It was widely reported in the press after Britney Spear’s “breakdown” and stand-off with the police over the return of her children that she has “a bipolar disorder.” See this excerpt from TMZ.com:
TMZ reported that Spears’ friends “have known for a while that Britney has a very serious mental condition — likely a bipolar disorder that is now in the red zone.”
I think the language here is quite important. Borderline Personality Disorder is so maligned that not a single celebrity has come out and stated that they have the disorder. Bipolar disorder, on the other hand, is not considered just the result of “bad behavior” – it is considered biological in nature – and therefore many celebrities have come out and admitted they have bipolar disorder. Bipolar is an Axis I disorder, BPD an Axis II.
Unfortunately, this distinction is a fallacy. Experts are considering changing the name of BPD to Emotional Regulation Disorder (or emotional dysregulation disorder) and making it Axis I. Why? Because clearly a large part of BPD is biological.
One of the main differences between bipolar and BPD is the length of the mood swings. In the case of Bipolar Disorder the length of the manic and depressive episodes (and mixed episodes) usually lasts days or weeks, if not longer. There is the case of Bipolar II in which a person may experience hypomania – which is possibly why the media has reported Britney to have “a” bipolar disorder, rather than just “bipolar disorder” (although some of the media has removed the “a” from in front of the reported disorder). Substance abuse and suicide are both common with Bipolar Disorder and it effects about one half to 1 and one half of a percent of the population.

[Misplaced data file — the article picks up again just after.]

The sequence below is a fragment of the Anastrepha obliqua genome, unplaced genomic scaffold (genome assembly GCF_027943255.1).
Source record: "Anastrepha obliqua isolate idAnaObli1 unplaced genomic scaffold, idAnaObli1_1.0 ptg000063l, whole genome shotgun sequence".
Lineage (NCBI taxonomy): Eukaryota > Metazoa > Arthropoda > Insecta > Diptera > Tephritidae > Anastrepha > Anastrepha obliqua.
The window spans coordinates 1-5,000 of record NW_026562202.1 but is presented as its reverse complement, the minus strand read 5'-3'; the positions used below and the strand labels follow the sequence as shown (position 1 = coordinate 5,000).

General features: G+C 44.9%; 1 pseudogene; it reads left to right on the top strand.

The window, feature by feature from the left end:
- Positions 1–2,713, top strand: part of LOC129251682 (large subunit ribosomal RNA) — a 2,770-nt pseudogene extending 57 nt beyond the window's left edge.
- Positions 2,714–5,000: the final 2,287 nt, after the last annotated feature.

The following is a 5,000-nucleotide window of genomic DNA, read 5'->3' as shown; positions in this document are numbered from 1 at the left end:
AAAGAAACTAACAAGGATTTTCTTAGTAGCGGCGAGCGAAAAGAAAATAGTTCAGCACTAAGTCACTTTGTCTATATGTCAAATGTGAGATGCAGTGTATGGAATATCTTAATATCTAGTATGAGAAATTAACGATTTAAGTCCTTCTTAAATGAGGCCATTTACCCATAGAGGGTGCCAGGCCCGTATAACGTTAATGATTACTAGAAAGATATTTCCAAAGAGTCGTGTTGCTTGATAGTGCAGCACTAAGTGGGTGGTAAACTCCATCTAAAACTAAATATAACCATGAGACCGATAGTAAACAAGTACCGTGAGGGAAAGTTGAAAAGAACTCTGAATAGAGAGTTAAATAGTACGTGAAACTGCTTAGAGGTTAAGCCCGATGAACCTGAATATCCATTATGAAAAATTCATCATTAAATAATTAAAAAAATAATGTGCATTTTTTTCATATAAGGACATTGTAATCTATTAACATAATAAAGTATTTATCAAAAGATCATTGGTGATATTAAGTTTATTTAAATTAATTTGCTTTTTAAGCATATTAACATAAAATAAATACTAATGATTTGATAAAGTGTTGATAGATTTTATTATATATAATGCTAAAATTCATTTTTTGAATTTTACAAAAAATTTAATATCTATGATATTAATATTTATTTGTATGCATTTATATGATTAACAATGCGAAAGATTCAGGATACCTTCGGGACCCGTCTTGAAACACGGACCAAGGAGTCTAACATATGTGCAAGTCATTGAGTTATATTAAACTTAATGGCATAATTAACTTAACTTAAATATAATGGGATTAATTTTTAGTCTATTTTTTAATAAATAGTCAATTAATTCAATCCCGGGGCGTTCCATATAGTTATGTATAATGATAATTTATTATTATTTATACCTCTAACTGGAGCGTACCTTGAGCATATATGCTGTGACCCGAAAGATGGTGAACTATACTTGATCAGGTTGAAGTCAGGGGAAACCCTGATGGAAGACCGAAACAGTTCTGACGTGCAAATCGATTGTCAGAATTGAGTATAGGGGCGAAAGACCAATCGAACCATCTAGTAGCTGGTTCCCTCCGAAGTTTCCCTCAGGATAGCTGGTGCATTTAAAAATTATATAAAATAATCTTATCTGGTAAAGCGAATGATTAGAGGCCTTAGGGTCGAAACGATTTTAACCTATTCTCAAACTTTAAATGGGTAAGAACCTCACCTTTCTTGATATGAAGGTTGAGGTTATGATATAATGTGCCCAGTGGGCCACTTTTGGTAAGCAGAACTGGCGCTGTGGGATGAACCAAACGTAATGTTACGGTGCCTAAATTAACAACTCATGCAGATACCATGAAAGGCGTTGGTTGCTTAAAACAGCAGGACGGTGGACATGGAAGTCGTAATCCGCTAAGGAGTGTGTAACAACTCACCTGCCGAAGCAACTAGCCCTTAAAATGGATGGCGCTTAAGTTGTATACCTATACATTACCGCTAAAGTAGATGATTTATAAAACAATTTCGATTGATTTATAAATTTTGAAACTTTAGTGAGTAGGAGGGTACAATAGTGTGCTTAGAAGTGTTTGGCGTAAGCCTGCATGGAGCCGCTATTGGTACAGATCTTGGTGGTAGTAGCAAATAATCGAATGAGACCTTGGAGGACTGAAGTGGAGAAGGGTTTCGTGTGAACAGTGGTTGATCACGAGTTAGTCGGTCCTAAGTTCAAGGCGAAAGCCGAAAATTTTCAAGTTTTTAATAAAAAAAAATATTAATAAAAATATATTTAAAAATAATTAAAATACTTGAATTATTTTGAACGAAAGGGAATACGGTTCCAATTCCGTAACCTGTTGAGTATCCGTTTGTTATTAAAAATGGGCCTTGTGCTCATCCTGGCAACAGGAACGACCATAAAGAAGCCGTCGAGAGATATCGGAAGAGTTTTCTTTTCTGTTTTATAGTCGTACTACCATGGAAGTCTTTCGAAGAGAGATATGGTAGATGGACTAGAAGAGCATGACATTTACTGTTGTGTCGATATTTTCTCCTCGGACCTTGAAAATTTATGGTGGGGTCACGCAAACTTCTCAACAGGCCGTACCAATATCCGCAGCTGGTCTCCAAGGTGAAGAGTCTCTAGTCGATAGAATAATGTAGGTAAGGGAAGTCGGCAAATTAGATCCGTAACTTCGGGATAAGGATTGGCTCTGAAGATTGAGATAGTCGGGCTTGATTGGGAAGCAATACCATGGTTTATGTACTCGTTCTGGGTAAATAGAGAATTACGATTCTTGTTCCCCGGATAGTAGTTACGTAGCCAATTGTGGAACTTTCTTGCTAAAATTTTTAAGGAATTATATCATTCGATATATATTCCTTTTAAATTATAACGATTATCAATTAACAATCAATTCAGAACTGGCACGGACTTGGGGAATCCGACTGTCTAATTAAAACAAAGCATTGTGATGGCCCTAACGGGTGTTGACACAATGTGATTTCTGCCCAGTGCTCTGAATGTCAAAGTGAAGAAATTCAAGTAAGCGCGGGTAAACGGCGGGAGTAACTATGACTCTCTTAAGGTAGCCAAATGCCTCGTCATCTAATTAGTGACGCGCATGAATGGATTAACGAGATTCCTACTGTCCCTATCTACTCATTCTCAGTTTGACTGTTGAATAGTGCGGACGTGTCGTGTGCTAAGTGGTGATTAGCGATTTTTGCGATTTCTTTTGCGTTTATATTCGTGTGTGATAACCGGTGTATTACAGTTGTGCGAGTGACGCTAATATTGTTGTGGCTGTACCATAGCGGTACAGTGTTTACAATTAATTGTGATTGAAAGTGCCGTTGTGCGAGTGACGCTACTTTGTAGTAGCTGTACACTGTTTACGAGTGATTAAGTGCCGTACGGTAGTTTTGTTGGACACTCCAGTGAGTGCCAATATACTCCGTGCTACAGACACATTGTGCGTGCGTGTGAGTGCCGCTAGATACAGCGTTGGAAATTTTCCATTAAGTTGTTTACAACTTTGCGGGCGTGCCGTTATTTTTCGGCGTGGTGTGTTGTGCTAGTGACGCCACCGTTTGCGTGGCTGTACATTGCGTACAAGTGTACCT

Borderline Personality Disorder is actually more common than bipolar disorder – some estimates say that it is up to 5% of women and about 2% of the population at large. It is characterized by wildly swinging emotions – not moods. Although many want to classify it as a subclass of mood disorders (like Cyclothymia), it is more a dysregulation of the emotional system. Emotions are immediate and the behaviors, impulsiveness, rage, “moods”, etc. only last for HOURS, not days or weeks. The DSM-IV says this about BPD:
Affective instability due to a marked reactivity of mood (e.g., intense episodic dysphoria, irritability, or anxiety usually lasting a few hours and only rarely more than a few days).
Substance abuse is so common with BPD sufferers that most estimates say it is co-morbid in over 75%. Also, self-destructive impulses are common (like cutting, over-eating, eating disorders, shopping, shoplifting, sexual deviance or inappropriateness) with BPD. As are suicidal gestures and thoughts, but these are usually impulsive. Impulsivity is a major problem with BPD and here is what the DSM-IV says about that:
Impulsivity in at least two areas that are potentially self-damaging (e.g., spending, sex, substance abuse, reckless driving, binge eating).
While I am not a doctor and not knowledgeable enough to diagnose Britney, I suspect that she may have BPD (or bipolar II) and, if she does have BPD, I would hope that she could be the first celebrity to come out and say so. It’s not her fault. It’s not just “bad behavior”. It is a serious mental illness and should be taken care of immediately. What I don’t understand is why she doesn’t get herself a “helper” to aid her in the regulation of her obviously dysregulated and impulsive behavior.[amazonshowcase_aae6001f3f5766bb5a55f3fb147c3088]